BEIRUT – Lebanese Prime Minister (PM) Hassan Diab resigned from his post yesterday. This setback was inseparable from the high public pressure on the government after the great explosion at the Port of Beirut.
“Today (Monday local time), we will join the people to drag those responsible behind the blast in Beirut,” said Diab, quoted by Reuters. “Corruption has taken root down to small regional officials and I am aware that corruption is damaging to the country and detrimental to the people.”
Diab’s decline made Lebanon’s political situation even more complicated. This is because Diab is one of the major figures of local religious organizations and is the person who presses negotiations on borrowing funds from the International Monetary Fund (IMF).
Lebanese President Michel Aoun accepted Diab’s decline with grace. However, he asked Diab to become the acting PM before the new government was formed. Diab was appointed PM since last January after getting strong support from the Hezbollah group and its allies.
As of yesterday, some Lebanese people were still holding rallies for the third day in Beirut. They clashed with police after several protesters threw stones at officers. The police also fired tear gas as a form of resistance.
Most of the Lebanese people consider the explosion in Beirut to be the result of corruption and the government’s incompetence in managing the country. They urged the current government to step down and be replaced by a new leader who the people could trust. Besides, the system needs to be changed.
“The reason is, it’s useless to have a new leader if the system is still the same. We need to hold a general election,” said Joe Haddad, a local resident. According to current government regulations, Diab’s position can also be replaced immediately after Aoun obtains approval from Parliament.
However, considering the current conditions, changing the cabinet may take a long time. Because, just like when Diab was appointed PM, no one wanted to occupy that position. This is because most of the candidates are afraid of becoming the butt of the masses considering the bad situation.
Since the 1975-1990 civil war, Lebanon’s leadership has been occupied by war and military commanders. Most of them are invincible considering the existence of a system of sharing the “share” of power and election rules that support the continuity of their political careers.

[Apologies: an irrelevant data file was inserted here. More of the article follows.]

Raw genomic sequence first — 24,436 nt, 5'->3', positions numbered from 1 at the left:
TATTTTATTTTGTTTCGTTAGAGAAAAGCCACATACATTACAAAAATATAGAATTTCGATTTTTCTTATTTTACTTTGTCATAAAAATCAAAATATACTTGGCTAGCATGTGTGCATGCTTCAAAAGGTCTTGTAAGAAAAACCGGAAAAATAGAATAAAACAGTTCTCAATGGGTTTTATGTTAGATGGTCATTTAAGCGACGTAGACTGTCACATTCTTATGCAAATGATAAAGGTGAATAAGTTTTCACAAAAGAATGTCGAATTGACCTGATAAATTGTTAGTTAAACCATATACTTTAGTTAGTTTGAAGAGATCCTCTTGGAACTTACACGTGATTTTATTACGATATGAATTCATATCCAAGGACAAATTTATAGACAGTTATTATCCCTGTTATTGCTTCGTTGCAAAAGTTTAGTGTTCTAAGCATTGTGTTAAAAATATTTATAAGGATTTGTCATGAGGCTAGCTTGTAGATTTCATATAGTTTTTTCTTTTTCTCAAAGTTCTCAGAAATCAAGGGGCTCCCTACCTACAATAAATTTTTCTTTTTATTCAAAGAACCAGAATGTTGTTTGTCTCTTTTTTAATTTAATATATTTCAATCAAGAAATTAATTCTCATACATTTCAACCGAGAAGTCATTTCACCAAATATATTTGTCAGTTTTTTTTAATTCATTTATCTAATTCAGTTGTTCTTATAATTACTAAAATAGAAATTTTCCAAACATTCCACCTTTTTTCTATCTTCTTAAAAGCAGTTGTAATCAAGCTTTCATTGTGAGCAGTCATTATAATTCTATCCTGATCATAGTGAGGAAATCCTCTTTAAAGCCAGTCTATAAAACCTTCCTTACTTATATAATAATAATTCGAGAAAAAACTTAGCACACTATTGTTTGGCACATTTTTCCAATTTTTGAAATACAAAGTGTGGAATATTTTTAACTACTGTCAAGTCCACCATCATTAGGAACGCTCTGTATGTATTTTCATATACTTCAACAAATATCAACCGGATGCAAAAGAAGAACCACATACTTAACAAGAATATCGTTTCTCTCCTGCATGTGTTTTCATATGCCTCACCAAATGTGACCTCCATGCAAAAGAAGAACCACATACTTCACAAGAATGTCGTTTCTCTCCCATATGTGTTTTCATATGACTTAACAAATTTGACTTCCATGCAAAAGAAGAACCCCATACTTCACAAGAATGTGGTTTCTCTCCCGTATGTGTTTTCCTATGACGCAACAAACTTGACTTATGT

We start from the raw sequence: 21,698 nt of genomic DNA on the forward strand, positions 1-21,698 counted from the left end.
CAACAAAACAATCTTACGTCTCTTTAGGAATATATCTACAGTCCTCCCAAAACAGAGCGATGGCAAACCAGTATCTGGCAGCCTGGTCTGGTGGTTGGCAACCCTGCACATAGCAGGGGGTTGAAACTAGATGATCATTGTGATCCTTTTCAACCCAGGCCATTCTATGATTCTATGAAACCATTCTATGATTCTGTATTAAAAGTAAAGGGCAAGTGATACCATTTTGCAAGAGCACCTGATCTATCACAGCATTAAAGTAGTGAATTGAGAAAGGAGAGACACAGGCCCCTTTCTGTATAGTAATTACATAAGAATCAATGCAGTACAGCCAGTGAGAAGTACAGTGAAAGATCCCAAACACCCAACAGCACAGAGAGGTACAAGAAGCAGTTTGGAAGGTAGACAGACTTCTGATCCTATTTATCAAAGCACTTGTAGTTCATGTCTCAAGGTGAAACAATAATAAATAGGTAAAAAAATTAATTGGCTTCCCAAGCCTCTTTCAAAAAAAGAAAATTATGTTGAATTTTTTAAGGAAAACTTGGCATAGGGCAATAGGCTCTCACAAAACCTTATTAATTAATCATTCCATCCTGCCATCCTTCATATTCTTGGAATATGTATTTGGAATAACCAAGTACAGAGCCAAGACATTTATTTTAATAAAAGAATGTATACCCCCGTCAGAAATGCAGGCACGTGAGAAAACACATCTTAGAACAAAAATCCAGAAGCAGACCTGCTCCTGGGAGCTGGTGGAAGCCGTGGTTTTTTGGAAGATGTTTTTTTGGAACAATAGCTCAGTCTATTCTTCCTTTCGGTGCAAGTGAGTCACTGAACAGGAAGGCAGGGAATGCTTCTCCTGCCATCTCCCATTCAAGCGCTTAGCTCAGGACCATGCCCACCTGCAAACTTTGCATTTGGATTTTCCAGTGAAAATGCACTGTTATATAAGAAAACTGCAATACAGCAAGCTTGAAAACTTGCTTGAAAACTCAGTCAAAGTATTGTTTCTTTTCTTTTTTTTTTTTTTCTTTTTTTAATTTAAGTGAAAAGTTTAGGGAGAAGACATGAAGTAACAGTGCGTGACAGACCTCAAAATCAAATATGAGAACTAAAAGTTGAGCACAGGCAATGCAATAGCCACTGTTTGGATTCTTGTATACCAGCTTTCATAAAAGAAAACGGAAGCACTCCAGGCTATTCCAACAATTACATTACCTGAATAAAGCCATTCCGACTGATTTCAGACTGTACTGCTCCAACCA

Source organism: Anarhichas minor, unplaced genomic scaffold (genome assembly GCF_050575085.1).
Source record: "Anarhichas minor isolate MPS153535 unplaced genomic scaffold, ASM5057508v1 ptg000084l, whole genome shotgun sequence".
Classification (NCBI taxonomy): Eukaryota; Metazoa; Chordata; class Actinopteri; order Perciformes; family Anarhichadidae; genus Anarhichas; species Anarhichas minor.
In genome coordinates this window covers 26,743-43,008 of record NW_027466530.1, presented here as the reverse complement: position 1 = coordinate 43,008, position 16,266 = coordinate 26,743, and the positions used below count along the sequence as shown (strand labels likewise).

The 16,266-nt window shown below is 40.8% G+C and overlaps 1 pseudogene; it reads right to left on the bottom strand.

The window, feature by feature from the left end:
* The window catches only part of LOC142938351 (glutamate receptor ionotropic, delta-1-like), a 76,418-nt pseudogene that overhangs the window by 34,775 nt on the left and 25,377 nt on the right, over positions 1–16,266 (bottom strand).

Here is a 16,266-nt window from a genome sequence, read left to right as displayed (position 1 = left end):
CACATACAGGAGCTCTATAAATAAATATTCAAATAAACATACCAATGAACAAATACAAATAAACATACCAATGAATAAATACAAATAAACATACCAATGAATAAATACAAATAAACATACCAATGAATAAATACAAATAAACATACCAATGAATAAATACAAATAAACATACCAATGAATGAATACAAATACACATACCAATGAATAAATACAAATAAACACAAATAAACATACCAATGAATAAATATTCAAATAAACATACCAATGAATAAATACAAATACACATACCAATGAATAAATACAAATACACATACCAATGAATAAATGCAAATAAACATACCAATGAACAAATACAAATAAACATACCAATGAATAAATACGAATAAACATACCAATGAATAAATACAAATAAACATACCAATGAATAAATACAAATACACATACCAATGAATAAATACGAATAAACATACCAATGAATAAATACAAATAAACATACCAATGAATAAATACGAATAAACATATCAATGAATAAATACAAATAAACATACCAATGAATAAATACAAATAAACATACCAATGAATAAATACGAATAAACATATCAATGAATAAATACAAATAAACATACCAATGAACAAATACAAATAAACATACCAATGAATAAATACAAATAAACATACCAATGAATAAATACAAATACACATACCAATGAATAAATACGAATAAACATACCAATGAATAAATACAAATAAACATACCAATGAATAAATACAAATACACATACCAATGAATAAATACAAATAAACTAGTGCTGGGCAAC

Some Lebanese people fiercely oppose the political system and have fought several times by taking up arms, including the assassination of Prime Minister Rafik Hariri some 15 years ago. Recently, people have also held demonstrations during the economic crisis and the food crisis.
Fawaz Gerges, professor of Middle East politics at the London School of Economics, said the interests of Lebanese politicians are deeply rooted in the Lebanese system of government. “I myself am pessimistic that the political elite within the Lebanese institutions will change,” said Fawaz.
However, some say they are optimistic that Lebanon will change. This is because the explosion in Beirut exposed the negligence of the government and opened people’s eyes even more. Decisions against society will cause government power to collapse by itself.
In fact, at this time, the Lebanese people expressed their anger in various media. Most of them blame the government for failing to store 2,750 tonnes of ammonium nitrate for six years without adequate security protection. They even had their leader hanged to death.
As a country that has a long history with France, French President Emmanuel Macron has visited the site of the explosion in Beirur, Lebanon. There, he met local people who asked France to release them from the current government.
“I am here to provide food and medical aid. We will make sure this aid reaches the people affected by the explosion,” Macron said. “However, we do not deny that Lebanon needs to build a new political system to advance Lebanon and carry out reforms in various sectors,” he added.
The scale of the devastation that befell Lebanon put PM Hassan Diab’s political career at stake. He is now forming an investigative committee to find out what caused the explosion.